Citrus growers approve of 48 hour hold

Growers say the hold ensures California-quality fruit. Several farms are already looking at shipping fruit to juicers instead of packers, because of the freeze.
BAKERSFIELD, CA -- Many citrus growers and handlers are in favor of a 48-hour hold on packing fruit picked after Wednesday. They said it ensures quality of California produce. While industry experts said frost damage won't be as damaging to the industry as it was in 2007, growers say low temperatures forecast lower profits this year.

"The north side of the tree still has ice and it's ten o'clock in the morning, 11 o'clock in the morning," said Ben Taft who runs California Fruit Depot.

Taft said some of the 80-acre groves will not pass frost damage inspection, so he's not even going to try. He will pick the trees to clean them for next year, but instead of a packing plant, the fruit will head to a juicing plant.

"That's a red ink deal, right from the beginning," said Taft, who said juicing doesn't pay as much as packing sales. He said the California citrus industry is mostly "table fruit," shipped to U.S. and international grocers, and people often display the attractive fruit on tables before consumption.

On Tuesday, the Kern County Department of Agriculture requested growers and handlers hold citrus for 48 hours for inspection before shipping. Taft and Bob Blakely of California Citrus Mutual Trade Group agree it's good for the industry.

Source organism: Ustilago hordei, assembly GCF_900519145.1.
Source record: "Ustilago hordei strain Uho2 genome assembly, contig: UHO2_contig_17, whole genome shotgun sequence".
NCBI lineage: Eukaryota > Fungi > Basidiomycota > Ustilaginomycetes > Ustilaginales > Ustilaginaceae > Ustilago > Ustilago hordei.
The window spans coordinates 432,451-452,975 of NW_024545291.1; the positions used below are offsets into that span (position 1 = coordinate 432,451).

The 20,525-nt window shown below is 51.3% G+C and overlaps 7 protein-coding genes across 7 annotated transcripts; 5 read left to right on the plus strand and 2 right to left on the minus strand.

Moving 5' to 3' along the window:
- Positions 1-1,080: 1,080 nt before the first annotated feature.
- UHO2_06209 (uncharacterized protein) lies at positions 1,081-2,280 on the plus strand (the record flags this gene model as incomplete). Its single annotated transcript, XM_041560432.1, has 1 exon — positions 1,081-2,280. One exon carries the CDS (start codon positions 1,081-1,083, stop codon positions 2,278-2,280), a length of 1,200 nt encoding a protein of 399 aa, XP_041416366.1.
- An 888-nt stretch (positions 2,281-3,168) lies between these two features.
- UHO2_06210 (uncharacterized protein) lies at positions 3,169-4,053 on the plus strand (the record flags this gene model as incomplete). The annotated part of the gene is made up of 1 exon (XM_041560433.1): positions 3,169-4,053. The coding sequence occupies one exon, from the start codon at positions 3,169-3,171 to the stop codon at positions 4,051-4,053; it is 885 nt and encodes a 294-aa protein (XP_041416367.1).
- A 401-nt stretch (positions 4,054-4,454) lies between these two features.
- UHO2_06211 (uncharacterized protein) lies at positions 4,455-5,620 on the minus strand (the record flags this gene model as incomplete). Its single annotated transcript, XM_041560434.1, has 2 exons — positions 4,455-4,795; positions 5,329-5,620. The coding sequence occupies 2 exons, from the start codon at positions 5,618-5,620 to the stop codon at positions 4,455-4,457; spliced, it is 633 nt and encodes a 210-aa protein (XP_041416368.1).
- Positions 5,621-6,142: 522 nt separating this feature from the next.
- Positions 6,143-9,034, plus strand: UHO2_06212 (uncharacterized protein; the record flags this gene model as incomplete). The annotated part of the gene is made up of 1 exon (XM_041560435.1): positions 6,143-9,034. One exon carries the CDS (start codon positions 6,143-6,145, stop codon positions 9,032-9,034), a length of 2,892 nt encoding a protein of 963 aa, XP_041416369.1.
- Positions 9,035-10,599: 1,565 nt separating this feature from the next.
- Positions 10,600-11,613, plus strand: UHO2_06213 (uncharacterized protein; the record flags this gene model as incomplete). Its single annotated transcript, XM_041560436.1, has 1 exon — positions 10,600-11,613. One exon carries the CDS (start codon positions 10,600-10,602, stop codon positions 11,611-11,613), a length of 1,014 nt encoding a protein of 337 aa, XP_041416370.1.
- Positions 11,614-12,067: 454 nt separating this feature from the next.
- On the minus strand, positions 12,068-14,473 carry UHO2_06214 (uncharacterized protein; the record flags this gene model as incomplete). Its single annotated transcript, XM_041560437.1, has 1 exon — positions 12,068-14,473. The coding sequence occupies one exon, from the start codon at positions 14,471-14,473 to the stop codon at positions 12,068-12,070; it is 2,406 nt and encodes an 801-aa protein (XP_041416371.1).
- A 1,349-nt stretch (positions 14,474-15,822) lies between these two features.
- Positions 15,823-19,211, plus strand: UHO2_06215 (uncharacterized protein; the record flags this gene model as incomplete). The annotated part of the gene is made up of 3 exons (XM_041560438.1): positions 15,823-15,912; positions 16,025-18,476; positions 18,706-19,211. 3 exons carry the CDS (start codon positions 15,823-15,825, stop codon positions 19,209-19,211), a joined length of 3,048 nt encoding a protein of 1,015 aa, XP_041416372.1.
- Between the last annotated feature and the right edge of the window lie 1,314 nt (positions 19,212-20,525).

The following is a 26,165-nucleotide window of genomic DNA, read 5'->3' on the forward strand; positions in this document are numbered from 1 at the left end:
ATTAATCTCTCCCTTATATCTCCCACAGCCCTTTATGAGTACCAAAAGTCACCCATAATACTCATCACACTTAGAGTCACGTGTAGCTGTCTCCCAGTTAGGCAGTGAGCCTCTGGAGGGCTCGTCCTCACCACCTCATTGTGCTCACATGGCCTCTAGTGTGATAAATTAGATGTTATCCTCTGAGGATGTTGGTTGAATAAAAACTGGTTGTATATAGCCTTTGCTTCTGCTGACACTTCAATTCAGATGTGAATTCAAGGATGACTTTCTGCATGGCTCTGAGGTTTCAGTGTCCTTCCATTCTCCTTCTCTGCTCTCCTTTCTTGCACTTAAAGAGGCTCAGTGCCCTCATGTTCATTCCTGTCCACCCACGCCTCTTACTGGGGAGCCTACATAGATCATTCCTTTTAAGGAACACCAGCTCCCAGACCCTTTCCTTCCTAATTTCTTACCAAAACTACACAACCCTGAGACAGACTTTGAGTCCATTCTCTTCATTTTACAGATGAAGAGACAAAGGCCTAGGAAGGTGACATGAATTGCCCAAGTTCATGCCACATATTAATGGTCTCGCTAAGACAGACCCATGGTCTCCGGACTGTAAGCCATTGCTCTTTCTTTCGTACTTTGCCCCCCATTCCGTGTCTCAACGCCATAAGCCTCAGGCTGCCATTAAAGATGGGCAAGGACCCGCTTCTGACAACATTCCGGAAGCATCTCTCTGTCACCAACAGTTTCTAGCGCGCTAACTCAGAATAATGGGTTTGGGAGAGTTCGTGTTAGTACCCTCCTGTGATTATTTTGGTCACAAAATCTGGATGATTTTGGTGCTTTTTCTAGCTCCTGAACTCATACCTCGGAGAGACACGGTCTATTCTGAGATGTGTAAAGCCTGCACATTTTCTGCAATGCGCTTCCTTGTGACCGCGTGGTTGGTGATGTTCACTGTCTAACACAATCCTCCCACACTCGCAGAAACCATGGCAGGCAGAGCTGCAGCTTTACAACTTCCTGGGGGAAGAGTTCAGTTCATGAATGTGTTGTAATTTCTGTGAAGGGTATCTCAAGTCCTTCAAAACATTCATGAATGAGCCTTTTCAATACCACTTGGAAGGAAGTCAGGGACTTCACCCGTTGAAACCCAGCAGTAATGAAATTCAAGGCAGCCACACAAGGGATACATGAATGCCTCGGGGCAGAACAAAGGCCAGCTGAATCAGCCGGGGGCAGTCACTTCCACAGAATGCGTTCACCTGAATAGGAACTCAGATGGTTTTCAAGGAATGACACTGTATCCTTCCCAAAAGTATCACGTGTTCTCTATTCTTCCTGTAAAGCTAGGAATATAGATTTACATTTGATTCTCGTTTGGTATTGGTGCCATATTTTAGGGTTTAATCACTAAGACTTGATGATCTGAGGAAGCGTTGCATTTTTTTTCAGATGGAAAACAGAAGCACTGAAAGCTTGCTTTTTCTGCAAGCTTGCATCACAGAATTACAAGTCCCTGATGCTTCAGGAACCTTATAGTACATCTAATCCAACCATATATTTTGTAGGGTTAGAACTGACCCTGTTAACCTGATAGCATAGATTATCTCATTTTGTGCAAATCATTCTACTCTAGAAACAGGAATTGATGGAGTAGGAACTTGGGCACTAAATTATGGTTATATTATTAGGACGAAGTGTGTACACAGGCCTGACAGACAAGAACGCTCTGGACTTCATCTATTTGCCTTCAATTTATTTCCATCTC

"We market based on labels and labels get reputations," said Taft.

"I don't think any grower or packer or shipper in the valley wants to tarnish that image."

However the current frost damage now opens the market to international competition such as China and Spain.

"There are brokers in this country, in this state, now trying to line up from other countries right now," said Taft.

While some of this fruit is heading to the juicing plant, growers are still confident that many more will be making it to supermarkets. Losing boxes of table oranges to freeze, though, will still cost growers big this year.

"There's a reason that oranges can grow in this valley, because we have mild winters," said Taft.

"Yes, we do get the 30s and 28s, but we don't get the 25s for 5 and 6 hours a time. When I got into this business they referred to it as the '10-year freeze', well, it's coming every four years now."


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